A nonprofit publication of the Kentucky Center for Public Service Journalism

Louisville Mayor could face vote of no-confidence after seven council members request resignation

By Tom Latek
Kentucky Today

The seven Republican members of Louisville Metro Council are co-sponsoring a resolution seeking a vote of no-confidence in the leadership of Mayor Greg Fischer, a Democrat, and requesting his resignation from office.

This is the latest fallout from the investigation into the shooting death of Louisville EMT Breonna Taylor, by Louisville narcotics detectives while serving a no-knock warrant and subsequent civil unrest in the city.

Taylor’s mother, Tamika Palmer, told WAVE-TV, “We have been waiting too long to get to the bottom of what happened to Breonna. The mayor’s office needs to quit hiding the truth so that we can move forward with healing our city.”

Louisville Mayor Greg Fischer

Resolution 110 is sponsored by Minority Caucus Chair Kevin Kramer, Minority Caucus Vice-Chair Scott Reed, Councilmembers Marilyn Parker, Anthony Piagentini, Stuart Benson, Robin Enge and James Peden. The resolution was filed Monday and will receive its first reading at the August 20 Metro Council meeting.

In sponsoring the resolution, Kramer stated, “I have tried every way possible to advocate for transparency and accountability with this administration. We have sought answers through cooperative means but have been denied access to information and people who have been out front working to implement the mayor’s policies.”

Kramer continued, “The mayor’s decision to file suit against the Metro Council to deny us the opportunity to question government employees left us with little hope that Mayor Fischer will do the right thing. I feel there is nothing left that can be done, except seek the mayor’s resignation.”

The lawsuit filed last week aims to stop the city’s Government Oversight Committee from questioning Louisville Metro Police Chief Rob Schroeder and Public Safety Director Amy Hess under oath and in public, according to the television station. Both city officials offered to answer the committee’s questions in “executive session,” meaning, behind closed doors and out of public view.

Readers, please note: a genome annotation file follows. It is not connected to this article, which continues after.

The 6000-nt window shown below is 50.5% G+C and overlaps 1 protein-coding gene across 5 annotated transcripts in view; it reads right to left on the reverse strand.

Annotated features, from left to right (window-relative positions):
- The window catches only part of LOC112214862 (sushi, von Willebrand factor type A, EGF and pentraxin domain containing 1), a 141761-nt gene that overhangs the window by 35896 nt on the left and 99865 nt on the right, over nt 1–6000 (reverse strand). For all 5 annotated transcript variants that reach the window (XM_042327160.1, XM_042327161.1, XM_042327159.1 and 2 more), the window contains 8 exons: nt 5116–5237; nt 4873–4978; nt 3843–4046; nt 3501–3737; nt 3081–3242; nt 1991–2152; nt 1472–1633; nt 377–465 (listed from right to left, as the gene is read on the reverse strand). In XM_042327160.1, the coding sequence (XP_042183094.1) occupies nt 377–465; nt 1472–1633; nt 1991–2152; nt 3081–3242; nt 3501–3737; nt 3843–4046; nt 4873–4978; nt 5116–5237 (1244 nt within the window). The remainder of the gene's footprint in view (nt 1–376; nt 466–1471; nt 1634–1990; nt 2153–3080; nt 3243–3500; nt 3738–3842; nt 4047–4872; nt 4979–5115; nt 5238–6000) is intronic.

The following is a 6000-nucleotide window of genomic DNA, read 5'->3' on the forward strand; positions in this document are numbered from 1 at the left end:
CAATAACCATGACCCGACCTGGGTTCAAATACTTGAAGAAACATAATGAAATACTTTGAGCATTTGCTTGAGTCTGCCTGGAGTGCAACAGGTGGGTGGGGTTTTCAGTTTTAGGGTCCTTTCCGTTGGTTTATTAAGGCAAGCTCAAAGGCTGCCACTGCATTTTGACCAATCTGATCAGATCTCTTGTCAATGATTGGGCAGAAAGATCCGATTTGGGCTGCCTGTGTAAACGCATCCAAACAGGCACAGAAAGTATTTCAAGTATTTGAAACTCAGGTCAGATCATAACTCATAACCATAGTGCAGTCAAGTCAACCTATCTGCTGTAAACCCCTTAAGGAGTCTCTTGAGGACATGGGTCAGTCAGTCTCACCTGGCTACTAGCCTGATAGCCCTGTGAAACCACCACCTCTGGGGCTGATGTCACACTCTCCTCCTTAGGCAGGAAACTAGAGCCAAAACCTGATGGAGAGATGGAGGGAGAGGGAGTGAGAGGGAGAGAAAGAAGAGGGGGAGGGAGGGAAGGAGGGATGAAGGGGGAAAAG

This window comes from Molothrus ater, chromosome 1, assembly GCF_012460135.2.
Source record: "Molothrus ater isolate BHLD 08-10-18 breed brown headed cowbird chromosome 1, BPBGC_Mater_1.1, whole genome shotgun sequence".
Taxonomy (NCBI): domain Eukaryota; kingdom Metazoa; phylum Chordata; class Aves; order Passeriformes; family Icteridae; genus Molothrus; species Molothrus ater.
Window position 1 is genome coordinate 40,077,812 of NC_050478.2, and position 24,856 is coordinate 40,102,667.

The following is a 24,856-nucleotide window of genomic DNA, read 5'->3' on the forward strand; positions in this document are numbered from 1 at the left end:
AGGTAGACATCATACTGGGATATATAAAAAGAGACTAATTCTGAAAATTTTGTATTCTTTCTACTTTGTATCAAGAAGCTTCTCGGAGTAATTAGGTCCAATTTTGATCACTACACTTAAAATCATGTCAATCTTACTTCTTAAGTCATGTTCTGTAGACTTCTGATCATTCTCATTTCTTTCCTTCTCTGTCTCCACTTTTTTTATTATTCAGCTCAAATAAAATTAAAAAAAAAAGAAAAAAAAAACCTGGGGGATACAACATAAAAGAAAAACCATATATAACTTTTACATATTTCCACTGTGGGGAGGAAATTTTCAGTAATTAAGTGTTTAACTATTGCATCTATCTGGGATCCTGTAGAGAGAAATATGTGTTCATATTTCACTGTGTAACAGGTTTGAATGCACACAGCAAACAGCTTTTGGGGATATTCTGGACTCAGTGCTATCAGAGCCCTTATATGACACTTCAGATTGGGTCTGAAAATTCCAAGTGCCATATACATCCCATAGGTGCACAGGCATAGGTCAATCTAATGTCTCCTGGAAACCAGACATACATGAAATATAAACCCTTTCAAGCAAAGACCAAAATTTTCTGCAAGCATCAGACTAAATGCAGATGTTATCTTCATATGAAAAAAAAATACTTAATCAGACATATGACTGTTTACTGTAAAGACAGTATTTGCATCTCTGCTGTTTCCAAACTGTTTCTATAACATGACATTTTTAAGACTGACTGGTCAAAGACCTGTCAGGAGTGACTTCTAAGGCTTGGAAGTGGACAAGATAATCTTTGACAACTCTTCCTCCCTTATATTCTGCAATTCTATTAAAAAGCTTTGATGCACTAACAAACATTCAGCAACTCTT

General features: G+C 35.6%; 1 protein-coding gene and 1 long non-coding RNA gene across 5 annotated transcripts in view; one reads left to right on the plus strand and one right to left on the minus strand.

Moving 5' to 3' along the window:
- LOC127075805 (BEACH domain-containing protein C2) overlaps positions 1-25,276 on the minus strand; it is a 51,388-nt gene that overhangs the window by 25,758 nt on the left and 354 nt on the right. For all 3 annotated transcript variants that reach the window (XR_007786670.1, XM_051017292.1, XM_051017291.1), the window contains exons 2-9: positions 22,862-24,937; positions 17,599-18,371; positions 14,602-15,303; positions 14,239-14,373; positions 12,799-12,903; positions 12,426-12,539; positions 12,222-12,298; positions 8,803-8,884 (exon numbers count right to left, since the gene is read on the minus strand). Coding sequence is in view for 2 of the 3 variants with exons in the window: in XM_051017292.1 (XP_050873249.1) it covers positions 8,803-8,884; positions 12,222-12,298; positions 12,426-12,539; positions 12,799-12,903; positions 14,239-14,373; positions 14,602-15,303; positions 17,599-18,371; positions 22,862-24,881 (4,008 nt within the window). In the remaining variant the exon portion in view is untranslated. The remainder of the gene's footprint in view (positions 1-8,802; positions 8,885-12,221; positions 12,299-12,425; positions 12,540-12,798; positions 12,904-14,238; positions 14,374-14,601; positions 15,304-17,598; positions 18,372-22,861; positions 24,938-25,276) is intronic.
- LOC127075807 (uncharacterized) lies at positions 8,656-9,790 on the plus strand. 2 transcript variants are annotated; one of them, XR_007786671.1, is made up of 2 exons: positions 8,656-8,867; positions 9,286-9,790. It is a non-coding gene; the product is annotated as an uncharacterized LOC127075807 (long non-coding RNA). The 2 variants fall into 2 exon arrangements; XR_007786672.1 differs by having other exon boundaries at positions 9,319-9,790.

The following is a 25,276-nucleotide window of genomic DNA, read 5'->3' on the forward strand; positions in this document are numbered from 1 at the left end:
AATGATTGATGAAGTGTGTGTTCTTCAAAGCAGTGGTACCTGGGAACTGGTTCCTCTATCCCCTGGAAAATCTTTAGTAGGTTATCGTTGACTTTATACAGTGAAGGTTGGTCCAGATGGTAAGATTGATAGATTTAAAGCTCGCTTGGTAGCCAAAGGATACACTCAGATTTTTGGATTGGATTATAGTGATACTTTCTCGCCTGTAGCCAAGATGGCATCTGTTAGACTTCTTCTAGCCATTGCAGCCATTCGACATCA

Committee Chairman Brett Ackerson said that was not acceptable, and that he will not prevent the public from hearing their testimony.

The resolution would not remove Fischer from office but would allow each Metro Council member the opportunity to express their position on the decisions of this administration as well as the direction the city is headed.

Metro Council Republicans say the resolution points out the failure of Mayor Fischer to live up to promises of transparency and accountability, as well as the escalation of homicides since 2016 with the current year projected to break recorded murder rates for the city.

They say it also points out the many scandals that have occurred due to the actions of mayoral appointees such as exploited children and employees through the Explorer Program, TARC and other departments within Louisville Metro Government.

Protests have been ongoing in Louisville, following the May release of a 911 call Taylor’s boyfriend made, moments after the 26-year-old was shot by narcotics detectives who knocked down her front door. The noise prompted her boyfriend to fire a shot, wounding one of the officers. They returned fire, and Taylor was struck eight times. No drugs were found in the home.

In addition to the Louisville protests, several hundred people attended a rally which was held outside the state Capitol in Frankfort on June 25 to protest the shooting.

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